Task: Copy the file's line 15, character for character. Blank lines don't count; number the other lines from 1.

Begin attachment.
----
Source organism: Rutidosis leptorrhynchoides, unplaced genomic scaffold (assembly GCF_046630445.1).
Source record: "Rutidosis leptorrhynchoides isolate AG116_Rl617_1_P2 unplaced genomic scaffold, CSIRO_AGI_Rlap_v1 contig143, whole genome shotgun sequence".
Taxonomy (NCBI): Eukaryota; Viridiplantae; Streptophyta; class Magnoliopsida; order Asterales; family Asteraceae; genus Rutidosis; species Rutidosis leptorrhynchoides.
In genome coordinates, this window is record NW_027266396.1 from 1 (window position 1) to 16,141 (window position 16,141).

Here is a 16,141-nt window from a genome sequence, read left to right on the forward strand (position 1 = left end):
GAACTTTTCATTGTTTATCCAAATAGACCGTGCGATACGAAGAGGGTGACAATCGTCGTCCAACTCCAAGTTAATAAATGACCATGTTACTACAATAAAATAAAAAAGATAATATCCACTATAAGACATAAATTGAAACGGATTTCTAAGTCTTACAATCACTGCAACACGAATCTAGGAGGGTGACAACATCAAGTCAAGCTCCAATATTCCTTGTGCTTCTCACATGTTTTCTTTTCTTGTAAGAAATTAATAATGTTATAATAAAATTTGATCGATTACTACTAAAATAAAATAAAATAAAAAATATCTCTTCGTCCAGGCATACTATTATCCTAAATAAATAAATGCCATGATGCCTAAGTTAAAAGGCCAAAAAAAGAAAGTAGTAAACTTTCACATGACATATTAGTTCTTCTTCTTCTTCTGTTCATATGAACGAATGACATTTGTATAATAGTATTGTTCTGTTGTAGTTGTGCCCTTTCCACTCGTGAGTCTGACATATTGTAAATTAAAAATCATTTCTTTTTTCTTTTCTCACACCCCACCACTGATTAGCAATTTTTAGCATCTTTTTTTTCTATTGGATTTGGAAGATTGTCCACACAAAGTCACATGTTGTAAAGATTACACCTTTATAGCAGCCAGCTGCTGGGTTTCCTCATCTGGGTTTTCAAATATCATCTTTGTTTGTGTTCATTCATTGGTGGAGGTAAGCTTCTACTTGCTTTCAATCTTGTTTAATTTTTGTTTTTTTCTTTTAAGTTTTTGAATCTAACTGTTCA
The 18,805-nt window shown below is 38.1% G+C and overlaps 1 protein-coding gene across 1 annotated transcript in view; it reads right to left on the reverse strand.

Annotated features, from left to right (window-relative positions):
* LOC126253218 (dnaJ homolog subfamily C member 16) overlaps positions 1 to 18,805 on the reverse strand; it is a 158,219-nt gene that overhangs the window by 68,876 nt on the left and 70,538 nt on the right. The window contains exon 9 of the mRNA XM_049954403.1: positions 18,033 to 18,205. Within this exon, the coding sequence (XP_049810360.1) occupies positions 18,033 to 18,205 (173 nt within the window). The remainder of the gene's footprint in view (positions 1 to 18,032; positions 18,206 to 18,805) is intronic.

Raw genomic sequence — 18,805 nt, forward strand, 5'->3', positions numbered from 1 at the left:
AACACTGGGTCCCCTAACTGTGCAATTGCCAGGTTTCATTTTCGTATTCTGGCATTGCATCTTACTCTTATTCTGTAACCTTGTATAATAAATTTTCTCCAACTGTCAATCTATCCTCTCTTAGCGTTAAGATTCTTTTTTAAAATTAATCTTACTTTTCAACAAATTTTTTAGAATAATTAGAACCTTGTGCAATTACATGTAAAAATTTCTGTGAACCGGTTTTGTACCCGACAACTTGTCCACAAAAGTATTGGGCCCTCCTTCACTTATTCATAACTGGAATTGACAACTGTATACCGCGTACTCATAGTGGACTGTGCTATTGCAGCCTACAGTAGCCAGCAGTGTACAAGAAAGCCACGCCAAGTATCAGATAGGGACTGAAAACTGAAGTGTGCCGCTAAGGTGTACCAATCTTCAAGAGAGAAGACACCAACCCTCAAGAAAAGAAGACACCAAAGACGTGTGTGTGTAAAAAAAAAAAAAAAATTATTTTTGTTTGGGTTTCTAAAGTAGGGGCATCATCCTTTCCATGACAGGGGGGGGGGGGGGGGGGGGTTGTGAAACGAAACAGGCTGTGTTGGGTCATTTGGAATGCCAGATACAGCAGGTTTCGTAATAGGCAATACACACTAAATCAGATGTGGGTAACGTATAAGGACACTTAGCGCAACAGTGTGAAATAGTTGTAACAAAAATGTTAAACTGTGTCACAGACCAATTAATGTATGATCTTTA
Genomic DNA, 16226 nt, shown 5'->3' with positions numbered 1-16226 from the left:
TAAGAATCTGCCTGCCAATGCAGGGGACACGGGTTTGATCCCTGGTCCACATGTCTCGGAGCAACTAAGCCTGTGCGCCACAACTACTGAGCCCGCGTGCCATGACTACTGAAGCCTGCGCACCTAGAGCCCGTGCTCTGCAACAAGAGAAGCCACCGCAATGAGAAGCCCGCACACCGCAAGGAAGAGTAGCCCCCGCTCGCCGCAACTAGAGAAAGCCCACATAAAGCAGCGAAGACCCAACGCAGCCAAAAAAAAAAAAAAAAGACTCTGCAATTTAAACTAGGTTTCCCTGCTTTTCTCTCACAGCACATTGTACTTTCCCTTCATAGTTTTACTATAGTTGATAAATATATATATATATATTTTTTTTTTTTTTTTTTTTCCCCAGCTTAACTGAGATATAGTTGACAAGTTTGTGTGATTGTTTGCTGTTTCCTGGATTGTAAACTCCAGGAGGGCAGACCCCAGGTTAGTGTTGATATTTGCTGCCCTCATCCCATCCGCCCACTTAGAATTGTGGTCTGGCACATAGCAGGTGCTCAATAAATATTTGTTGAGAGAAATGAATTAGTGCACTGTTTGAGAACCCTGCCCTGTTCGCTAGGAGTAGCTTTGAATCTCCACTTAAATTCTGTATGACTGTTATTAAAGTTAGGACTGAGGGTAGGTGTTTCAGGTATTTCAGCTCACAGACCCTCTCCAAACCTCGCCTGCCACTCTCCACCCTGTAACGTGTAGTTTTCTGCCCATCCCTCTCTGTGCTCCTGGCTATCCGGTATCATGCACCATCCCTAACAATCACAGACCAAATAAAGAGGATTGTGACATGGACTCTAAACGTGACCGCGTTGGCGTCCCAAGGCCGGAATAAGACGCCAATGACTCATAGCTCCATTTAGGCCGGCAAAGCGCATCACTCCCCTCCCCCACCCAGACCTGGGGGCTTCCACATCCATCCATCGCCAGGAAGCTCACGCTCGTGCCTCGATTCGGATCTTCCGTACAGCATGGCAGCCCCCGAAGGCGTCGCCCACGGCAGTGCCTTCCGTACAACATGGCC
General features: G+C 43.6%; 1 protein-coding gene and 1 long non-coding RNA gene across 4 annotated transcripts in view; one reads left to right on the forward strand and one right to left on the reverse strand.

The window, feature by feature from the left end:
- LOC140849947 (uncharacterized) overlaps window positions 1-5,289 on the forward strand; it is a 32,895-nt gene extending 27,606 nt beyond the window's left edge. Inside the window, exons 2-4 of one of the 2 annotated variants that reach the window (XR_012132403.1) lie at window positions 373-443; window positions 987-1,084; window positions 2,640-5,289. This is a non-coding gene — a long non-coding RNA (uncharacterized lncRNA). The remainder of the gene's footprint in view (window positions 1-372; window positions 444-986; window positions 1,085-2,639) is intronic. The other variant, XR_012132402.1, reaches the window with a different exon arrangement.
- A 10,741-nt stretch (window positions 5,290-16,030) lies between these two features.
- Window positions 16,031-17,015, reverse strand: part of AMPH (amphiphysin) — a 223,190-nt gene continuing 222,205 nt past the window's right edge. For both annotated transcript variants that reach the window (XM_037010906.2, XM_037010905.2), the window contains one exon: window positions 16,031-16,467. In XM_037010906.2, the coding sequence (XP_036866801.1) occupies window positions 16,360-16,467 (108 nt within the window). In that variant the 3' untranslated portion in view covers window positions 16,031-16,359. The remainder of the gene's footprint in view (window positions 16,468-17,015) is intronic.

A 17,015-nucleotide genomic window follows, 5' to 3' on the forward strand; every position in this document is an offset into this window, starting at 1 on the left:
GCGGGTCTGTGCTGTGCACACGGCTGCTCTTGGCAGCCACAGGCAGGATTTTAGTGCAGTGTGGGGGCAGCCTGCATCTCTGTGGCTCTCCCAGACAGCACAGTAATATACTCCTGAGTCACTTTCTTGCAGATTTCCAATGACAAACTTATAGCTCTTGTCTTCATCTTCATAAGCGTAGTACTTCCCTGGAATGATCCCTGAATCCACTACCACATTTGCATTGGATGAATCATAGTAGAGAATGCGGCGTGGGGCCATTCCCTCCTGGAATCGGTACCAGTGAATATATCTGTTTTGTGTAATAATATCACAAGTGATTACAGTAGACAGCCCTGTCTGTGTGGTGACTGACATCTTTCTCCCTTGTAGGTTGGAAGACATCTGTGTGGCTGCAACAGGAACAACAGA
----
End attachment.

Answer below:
The window, feature by feature from the left end: